Thursday, January 15, 2015
IT teams at small and medium businesses are forced to undergo data center migrations for all sorts of reasons - growing companies often move their headquarters to a new city or decide to expand their data center. Regardless of the reason, sufficient planning and preparation is necessary for a smooth transition from one location to another. The more complex a data facility's current infrastructure is, the more time must be put into planning your data center move. The following tips can be used as a framework to follow when organizing your transition plans.
Prioritize pieces of your infrastructure
Start by making an inventory of all of the critical systems running as part of your current infrastructure, making special note of hardware that must be up and running to meet the daily needs of your company and clients. The greatest proportion of time and care should be put into transitioning this hardware, as loss of operational capacity could put your business in big trouble. Data Center Knowledge also recommended that you look at this challenge as an opportunity to consider modular infrastructure. Replacing critical infrastructure with custom, pre-built equipment at your new facility eliminates the need to transfer legacy hardware and helps make your data center more flexible and scalable in the long term.
Consider moving in stages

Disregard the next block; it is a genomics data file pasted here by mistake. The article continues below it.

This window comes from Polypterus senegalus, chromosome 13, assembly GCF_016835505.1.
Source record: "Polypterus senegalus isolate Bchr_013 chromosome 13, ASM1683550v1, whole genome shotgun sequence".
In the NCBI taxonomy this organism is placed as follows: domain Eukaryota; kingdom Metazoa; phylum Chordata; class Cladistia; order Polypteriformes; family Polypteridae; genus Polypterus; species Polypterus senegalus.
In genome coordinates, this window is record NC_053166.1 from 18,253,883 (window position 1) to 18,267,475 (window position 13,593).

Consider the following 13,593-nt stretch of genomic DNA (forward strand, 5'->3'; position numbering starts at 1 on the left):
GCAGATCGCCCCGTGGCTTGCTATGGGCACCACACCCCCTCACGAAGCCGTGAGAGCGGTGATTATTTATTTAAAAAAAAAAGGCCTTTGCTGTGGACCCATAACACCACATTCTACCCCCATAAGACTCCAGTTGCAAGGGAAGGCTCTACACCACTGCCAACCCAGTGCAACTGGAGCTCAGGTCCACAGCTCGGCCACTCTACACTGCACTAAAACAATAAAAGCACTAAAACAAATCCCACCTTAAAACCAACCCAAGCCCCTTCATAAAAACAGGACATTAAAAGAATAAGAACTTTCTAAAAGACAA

If your lease allows time to move in stages, you should consider transitioning piece-by-piece. Attempting to move rooms full of delinquent equipment all at once is fraught with hazards, and even a small accident could lead to downtime for your data center. Technology like remote console servers make it simple to run your company's business critical infrastructure from multiple locations. Organizing your data center transition into stages also gives your IT staff more time to test new infrastructure configurations, and TechTarget warned that sufficient load and failure tests are important for a successful move.
Keep detailed records every step of the way
Don't neglect to keep up detailed records after the transition has begun. You'll need a master list or inventory to make sure every piece of equipment safely makes it to its new location. Even if your company has the resources to transition the data center on an extended schedule, any delays can hamper your company's ability to meet customer demands. Paying close attention to logistical details ensures that important components don't slip through the cracks.
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